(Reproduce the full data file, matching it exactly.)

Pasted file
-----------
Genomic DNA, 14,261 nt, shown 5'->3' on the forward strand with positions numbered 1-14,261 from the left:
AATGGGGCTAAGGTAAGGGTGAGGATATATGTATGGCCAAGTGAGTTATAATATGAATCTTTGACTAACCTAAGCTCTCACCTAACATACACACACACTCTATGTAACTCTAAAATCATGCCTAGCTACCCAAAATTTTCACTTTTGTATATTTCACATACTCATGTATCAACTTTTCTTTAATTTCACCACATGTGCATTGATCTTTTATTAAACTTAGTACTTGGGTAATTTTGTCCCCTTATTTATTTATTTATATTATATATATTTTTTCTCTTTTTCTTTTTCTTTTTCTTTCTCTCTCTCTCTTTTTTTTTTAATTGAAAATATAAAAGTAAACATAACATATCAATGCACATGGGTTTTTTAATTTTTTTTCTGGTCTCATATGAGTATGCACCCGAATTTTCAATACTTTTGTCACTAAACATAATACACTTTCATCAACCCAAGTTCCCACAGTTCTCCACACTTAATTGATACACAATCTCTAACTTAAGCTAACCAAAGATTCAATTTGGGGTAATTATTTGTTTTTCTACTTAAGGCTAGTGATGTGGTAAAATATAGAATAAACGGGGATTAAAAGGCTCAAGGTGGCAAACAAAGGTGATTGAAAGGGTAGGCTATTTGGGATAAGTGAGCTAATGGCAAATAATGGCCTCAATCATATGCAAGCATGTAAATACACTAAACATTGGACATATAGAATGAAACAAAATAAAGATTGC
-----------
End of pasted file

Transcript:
Genomic DNA, 14,261 nt, shown 5'->3' on the forward strand with positions numbered 1-14,261 from the left:
AATGGGGCTAAGGTAAGGGTGAGGATATATGTATGGCCAAGTGAGTTATAATATGAATCTTTGACTAACCTAAGCTCTCACCTAACATACACACACACTCTATGTAACTCTAAAATCATGCCTAGCTACCCAAAATTTTCACTTTTGTATATTTCACATACTCATGTATCAACTTTTCTTTAATTTCACCACATGTGCATTGATCTTTTATTAAACTTAGTACTTGGGTAATTTTGTCCCCTTATTTATTTATTTATATTATATATATTTTTTCTCTTTTTCTTTTTCTTTTTCTTTCTCTCTCTCTCTTTTTTTTTTAATTGAAAATATAAAAGTAAACATAACATATCAATGCACATGGGTTTTTTAATTTTTTTTCTGGTCTCATATGAGTATGCACCCGAATTTTCAATACTTTTGTCACTAAACATAATACACTTTCATCAACCCAAGTTCCCACAGTTCTCCACACTTAATTGATACACAATCTCTAACTTAAGCTAACCAAAGATTCAATTTGGGGTAATTATTTGTTTTTCTACTTAAGGCTAGTGATGTGGTAAAATATAGAATAAACGGGGATTAAAAGGCTCAAGGTGGCAAACAAAGGTGATTGAAAGGGTAGGCTATTTGGGATAAGTGAGCTAATGGCAAATAATGGCCTCAATCATATGCAAGCATGTAAATACACTAAACATTGGACATATAGAATGAAACAAAATAAAGATTGC